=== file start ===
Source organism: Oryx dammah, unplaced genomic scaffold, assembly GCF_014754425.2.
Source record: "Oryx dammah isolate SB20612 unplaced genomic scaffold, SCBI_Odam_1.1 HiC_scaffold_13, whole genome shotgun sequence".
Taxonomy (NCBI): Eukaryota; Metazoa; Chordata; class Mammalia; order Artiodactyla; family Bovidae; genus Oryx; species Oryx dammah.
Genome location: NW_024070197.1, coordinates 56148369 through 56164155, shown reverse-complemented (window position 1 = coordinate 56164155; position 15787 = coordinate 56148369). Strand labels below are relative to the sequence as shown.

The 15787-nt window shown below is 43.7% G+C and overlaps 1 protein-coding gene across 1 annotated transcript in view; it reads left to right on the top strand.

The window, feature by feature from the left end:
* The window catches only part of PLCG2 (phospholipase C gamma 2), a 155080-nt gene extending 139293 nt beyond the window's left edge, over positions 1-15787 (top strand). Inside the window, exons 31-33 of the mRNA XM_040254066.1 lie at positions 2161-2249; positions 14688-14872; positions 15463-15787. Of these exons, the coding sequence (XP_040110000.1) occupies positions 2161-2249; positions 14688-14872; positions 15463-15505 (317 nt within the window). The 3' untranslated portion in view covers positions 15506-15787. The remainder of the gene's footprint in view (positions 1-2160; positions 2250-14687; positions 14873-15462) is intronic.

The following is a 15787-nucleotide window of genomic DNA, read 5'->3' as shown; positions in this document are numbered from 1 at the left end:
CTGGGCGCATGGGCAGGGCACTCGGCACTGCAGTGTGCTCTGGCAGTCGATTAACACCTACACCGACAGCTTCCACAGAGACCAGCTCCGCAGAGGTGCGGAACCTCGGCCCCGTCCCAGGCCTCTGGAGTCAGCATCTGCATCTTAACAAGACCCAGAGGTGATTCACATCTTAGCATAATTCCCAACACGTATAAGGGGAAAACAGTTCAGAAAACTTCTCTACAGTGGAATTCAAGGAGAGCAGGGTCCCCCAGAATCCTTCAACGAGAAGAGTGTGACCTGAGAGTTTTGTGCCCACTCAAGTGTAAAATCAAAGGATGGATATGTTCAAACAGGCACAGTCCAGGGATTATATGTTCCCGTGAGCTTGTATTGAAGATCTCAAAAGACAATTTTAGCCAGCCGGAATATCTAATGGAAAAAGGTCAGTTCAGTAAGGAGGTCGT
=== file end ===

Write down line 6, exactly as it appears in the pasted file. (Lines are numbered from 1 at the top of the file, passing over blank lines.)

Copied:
The window, feature by feature from the left end: